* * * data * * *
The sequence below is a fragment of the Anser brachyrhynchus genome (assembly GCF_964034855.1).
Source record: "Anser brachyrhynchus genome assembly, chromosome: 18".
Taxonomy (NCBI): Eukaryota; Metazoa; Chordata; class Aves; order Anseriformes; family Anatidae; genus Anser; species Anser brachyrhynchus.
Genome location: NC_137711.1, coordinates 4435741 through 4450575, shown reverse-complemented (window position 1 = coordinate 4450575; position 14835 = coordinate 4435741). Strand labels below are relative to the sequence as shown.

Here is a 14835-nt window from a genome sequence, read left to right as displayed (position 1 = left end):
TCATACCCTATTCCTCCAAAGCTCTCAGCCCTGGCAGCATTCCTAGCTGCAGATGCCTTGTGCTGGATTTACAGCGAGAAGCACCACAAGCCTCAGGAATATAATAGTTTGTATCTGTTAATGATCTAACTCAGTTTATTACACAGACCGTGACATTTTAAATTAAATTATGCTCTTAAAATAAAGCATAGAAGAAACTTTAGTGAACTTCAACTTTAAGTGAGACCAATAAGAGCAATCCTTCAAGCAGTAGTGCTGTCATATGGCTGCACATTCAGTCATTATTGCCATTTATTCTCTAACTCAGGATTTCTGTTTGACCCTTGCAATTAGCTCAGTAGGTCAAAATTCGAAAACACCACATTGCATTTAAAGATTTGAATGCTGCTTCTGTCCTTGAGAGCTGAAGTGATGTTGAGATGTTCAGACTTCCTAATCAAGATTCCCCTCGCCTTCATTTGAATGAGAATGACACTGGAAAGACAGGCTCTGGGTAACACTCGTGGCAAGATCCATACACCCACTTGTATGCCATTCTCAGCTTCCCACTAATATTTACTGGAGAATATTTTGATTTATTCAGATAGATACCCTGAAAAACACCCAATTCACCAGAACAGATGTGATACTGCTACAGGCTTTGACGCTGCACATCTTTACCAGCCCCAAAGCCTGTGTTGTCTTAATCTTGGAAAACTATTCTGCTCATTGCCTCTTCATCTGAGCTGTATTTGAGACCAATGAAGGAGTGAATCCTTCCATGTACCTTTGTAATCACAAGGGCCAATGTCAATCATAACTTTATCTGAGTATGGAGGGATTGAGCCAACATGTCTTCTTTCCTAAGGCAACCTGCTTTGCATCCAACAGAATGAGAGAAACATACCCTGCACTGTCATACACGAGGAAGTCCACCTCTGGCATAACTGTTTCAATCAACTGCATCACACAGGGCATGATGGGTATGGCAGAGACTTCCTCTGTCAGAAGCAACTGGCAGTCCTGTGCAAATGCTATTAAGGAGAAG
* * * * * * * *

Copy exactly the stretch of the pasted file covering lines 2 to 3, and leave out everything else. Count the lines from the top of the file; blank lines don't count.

Source record: "Anser brachyrhynchus genome assembly, chromosome: 18".
Taxonomy (NCBI): Eukaryota; Metazoa; Chordata; class Aves; order Anseriformes; family Anatidae; genus Anser; species Anser brachyrhynchus.